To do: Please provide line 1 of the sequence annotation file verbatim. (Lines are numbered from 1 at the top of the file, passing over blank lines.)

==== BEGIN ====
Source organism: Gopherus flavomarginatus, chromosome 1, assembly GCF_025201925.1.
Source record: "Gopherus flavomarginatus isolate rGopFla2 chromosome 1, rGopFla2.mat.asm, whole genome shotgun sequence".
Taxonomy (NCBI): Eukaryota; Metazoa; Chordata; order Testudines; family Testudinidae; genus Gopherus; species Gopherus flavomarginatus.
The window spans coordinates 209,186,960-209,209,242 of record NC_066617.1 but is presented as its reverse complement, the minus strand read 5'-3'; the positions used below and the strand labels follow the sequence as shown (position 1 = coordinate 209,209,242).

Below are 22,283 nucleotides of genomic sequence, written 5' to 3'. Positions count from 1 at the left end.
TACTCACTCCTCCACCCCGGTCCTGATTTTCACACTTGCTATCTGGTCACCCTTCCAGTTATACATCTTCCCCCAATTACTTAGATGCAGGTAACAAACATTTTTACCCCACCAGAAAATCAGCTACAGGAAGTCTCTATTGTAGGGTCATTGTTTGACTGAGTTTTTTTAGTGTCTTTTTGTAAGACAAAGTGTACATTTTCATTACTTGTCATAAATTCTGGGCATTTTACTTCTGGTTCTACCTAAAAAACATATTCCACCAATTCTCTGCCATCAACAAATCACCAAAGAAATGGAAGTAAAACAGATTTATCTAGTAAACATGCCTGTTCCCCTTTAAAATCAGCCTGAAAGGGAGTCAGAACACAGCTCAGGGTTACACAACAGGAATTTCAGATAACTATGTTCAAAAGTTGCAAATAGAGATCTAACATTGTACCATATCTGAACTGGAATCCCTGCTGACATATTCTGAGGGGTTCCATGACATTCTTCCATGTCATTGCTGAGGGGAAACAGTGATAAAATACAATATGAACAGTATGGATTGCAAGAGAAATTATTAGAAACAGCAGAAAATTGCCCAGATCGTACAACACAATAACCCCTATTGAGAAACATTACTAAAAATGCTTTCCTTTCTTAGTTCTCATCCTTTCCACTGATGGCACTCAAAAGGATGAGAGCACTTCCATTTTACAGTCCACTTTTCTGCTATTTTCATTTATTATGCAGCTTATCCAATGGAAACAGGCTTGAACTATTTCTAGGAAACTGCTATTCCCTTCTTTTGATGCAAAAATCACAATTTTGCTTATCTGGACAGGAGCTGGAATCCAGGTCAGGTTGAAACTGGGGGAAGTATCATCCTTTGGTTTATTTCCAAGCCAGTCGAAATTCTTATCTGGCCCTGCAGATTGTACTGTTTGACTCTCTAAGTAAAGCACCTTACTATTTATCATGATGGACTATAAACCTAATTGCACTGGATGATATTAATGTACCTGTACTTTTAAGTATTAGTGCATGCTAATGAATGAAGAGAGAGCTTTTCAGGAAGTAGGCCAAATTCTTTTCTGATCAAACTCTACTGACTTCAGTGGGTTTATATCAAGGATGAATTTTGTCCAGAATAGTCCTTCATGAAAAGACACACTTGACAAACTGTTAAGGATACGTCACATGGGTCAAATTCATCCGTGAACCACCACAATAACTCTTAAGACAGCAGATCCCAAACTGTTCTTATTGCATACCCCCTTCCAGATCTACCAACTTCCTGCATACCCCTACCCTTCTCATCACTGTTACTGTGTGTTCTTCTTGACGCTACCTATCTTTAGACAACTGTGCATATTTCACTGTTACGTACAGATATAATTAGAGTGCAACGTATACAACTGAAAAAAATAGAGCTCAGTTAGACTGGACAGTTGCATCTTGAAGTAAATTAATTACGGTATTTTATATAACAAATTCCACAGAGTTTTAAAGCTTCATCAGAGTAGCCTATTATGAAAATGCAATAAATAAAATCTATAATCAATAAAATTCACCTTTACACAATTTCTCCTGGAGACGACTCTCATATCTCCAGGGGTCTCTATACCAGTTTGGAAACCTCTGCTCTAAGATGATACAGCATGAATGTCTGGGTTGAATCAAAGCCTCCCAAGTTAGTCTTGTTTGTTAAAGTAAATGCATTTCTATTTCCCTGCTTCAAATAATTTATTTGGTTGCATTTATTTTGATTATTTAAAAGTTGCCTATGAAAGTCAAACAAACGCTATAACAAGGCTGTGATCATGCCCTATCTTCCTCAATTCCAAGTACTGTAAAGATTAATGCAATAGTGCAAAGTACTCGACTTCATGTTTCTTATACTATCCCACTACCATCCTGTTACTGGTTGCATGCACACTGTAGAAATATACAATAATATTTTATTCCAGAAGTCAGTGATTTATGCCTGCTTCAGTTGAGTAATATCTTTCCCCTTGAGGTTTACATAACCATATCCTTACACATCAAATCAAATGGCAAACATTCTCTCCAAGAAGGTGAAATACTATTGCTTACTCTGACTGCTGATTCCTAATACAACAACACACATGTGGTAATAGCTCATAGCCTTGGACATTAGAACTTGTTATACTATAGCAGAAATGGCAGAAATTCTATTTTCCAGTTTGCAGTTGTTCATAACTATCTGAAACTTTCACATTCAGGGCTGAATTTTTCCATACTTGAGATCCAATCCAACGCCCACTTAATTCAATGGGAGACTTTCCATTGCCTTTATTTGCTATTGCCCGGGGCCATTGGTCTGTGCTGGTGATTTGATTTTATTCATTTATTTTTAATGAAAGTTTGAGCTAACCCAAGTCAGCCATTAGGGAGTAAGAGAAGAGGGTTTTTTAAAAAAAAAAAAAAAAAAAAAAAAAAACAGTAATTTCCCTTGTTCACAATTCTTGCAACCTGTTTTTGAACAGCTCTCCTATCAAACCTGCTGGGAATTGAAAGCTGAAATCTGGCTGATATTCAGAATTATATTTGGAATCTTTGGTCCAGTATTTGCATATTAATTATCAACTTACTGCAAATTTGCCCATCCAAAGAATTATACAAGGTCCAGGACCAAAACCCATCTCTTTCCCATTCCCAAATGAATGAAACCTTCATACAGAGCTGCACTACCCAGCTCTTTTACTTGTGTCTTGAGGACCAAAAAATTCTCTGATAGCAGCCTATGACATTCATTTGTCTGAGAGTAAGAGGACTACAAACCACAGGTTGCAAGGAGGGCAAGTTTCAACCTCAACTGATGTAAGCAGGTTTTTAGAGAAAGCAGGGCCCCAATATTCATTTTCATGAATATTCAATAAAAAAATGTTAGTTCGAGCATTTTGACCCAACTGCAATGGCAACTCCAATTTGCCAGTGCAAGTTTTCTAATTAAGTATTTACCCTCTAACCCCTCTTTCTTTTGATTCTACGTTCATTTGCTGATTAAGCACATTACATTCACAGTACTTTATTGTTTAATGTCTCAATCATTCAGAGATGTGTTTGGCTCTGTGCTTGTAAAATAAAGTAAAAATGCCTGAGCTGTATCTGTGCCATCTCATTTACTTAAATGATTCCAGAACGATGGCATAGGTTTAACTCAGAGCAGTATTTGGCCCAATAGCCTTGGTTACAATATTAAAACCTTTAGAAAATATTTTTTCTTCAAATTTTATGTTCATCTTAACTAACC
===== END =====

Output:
Source organism: Gopherus flavomarginatus, chromosome 1, assembly GCF_025201925.1.